As an increasing number of experts consider that technical progress and greener technologies alone will not be enough to achieve this goal, sufficiency also designates the societal transformations (in terms of lifestyles, social practices, infrastructures, etc.) that will be necessary to bring production and consumption patterns to a level compatible with the goal. It raises the question of individual and social limitations on these current patterns, building in particular on a sense of ‘enoughness’.[6]

The term sufficiency has been popularised by Thomas Princen’s book ‘The Logic of Sufficiency’ published in 2005, in which he argues that ‘seeking enough when more is possible is both intuitive and rational - personally, organizationally and ecologically. And under global ecological constraint, it is ethical.[7]

Sufficiency may be approached at individual level as a personal attitude or life philosophy (such as in the ‘Sobriété heureuse’ concept of French environmentalist Pierre Rabhi,[2] or Schneidewind‘s concept of the ‘Good Life’[3]), as well as a core collective value that could amend the notion of liberal societies.[4]

Sufficiency can be interpreted and discussed in virtually all social settings and economic sectors. In terms of lifestyles, it is strongly related to the concepts of voluntary simplicity and downshifting.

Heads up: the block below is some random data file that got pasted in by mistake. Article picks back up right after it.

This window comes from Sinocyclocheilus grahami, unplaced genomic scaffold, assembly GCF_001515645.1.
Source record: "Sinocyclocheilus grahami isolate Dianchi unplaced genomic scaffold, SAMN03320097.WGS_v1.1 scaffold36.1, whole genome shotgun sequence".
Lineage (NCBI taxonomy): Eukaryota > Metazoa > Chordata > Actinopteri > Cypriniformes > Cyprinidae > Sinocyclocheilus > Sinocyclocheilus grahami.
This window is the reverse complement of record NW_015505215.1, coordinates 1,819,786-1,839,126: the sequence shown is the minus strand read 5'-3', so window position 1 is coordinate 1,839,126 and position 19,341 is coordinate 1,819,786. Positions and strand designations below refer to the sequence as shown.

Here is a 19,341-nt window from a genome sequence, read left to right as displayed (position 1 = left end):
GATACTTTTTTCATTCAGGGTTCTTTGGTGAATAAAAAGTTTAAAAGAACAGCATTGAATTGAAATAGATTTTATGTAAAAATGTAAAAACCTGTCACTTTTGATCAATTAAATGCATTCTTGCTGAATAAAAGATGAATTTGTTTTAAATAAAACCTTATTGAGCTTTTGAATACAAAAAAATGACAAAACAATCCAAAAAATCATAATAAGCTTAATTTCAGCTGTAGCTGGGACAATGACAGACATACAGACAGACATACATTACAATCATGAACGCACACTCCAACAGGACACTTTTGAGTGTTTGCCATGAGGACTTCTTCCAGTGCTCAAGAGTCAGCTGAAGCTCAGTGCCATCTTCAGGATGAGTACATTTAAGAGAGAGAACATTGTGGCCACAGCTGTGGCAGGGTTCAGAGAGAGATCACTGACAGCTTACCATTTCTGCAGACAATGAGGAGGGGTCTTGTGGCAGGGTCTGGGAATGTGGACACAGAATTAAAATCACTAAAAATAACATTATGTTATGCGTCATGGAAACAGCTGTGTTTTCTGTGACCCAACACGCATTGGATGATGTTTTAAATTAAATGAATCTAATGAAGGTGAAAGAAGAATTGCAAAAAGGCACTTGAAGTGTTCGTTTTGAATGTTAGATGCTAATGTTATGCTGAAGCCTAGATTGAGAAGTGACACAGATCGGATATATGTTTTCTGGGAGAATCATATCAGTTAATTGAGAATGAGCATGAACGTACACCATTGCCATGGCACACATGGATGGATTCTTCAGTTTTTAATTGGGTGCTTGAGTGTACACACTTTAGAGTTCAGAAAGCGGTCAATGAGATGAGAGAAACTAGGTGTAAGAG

Energy sufficiency[edit]

The concept of sufficiency has been primarily developed in the area of energy consumption, where levels of greenhouse gas emissions far exceed what the planet may absorb and “rapid, far-reaching and unprecedented changes in all aspects of society” are necessary according to IPCC.

Drawing on the limits of technical efficiency and rebound effects, sufficiency proponents argue that energy demand and its associated emissions cannot be sufficiently reduced if the root causes of this demand are not addressed, that is the nature and level of the energy services our societies rely on.[8]

In that prospect, energy sufficiency is about questioning and drastically reducing energy demand through ‘changes in quantity or quality’ of the energy-based services consumed,[9] notably by ‘favouring behaviours and activities that are intrinsically low on energy use’.[10]

The boundary between efficiency and sufficiency actions are not always precisely set; some authors have a broad conception of efficiency that may include aspects of lifestyle change.